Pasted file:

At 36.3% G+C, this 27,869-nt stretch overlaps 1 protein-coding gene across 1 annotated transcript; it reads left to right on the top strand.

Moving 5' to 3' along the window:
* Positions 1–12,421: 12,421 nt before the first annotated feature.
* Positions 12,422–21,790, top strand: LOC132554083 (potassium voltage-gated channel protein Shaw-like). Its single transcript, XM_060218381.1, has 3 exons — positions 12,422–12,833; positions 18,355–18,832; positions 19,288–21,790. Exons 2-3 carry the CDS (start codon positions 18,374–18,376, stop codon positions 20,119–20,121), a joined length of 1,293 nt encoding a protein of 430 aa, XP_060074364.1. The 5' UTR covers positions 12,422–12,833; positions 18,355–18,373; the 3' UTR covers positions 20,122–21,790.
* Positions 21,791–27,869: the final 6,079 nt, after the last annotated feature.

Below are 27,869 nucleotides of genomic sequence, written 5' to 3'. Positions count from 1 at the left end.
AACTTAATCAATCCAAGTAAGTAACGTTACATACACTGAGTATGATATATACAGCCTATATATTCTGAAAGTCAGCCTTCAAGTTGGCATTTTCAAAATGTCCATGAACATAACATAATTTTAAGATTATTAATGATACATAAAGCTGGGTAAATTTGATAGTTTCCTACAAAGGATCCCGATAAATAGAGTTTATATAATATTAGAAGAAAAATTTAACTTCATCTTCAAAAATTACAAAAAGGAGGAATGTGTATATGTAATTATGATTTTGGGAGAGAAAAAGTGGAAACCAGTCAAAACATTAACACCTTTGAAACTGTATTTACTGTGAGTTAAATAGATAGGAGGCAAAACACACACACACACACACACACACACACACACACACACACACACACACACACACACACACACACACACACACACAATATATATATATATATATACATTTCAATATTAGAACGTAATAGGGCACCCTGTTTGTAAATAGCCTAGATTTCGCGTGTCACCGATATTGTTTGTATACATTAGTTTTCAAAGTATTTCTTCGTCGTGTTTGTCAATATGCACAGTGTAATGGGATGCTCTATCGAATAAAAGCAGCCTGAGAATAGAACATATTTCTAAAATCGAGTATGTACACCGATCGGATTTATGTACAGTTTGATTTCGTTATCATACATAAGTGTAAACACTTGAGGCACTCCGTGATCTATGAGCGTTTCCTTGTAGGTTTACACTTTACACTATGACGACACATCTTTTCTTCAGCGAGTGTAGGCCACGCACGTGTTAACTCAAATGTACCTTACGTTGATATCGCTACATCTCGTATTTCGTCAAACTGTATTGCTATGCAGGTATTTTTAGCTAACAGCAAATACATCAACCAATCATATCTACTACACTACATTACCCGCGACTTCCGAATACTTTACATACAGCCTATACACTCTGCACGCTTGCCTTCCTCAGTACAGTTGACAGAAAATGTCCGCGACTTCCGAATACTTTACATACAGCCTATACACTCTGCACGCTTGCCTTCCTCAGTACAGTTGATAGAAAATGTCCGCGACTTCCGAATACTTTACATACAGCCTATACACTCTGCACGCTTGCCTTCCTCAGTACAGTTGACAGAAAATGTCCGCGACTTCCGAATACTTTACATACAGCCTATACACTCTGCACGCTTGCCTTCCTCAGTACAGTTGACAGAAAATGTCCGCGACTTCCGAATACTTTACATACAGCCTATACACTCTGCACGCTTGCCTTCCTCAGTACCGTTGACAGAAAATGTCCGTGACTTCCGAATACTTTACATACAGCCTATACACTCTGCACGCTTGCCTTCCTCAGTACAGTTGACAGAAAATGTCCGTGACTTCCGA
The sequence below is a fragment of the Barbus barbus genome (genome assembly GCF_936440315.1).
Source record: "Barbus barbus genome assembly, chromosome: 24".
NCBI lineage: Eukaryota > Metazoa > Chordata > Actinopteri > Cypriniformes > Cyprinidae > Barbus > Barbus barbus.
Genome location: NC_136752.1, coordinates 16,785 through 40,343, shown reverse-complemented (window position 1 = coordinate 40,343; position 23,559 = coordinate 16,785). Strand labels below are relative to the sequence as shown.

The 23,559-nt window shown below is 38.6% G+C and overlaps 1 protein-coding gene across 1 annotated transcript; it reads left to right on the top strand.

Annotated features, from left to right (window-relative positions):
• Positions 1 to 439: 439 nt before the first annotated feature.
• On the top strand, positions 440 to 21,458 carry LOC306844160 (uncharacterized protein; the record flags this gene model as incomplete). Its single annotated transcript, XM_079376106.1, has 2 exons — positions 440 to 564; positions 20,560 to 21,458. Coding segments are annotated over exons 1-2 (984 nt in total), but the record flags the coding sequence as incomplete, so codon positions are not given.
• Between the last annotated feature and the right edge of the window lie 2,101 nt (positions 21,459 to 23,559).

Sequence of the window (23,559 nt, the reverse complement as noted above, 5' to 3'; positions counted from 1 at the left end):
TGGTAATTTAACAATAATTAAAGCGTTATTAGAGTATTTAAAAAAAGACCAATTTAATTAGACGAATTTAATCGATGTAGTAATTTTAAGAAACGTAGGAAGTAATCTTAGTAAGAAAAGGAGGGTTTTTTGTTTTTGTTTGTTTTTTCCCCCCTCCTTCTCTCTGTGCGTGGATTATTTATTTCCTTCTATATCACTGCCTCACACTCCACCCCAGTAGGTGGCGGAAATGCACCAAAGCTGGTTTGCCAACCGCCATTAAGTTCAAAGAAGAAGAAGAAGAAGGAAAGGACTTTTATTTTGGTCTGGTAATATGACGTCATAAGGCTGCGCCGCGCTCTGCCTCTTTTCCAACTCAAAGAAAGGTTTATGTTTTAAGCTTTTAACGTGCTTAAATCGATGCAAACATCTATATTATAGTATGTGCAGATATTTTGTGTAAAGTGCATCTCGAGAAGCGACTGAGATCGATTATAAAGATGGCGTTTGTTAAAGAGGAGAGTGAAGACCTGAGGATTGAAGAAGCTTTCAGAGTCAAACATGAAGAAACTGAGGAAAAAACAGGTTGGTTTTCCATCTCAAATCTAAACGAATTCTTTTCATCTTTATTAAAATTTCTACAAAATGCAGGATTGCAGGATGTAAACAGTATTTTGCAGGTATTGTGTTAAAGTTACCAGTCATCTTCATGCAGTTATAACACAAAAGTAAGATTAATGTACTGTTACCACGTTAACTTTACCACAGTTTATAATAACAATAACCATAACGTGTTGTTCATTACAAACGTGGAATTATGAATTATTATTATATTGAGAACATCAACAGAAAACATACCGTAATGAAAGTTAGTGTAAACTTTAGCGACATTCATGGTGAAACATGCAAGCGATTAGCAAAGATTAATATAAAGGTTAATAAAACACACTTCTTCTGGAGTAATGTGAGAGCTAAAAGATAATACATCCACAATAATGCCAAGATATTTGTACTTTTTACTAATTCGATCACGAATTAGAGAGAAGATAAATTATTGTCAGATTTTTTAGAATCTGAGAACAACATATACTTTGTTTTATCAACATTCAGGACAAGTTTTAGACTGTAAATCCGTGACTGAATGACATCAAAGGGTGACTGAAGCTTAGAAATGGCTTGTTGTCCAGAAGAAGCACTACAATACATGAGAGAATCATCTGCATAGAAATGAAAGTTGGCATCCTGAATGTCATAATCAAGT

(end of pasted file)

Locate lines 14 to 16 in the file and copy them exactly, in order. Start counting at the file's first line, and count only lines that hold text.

• Positions 1 to 439: 439 nt before the first annotated feature.
• On the top strand, positions 440 to 21,458 carry LOC306844160 (uncharacterized protein; the record flags this gene model as incomplete). Its single annotated transcript, XM_079376106.1, has 2 exons — positions 440 to 564; positions 20,560 to 21,458. Coding segments are annotated over exons 1-2 (984 nt in total), but the record flags the coding sequence as incomplete, so codon positions are not given.
• Between the last annotated feature and the right edge of the window lie 2,101 nt (positions 21,459 to 23,559).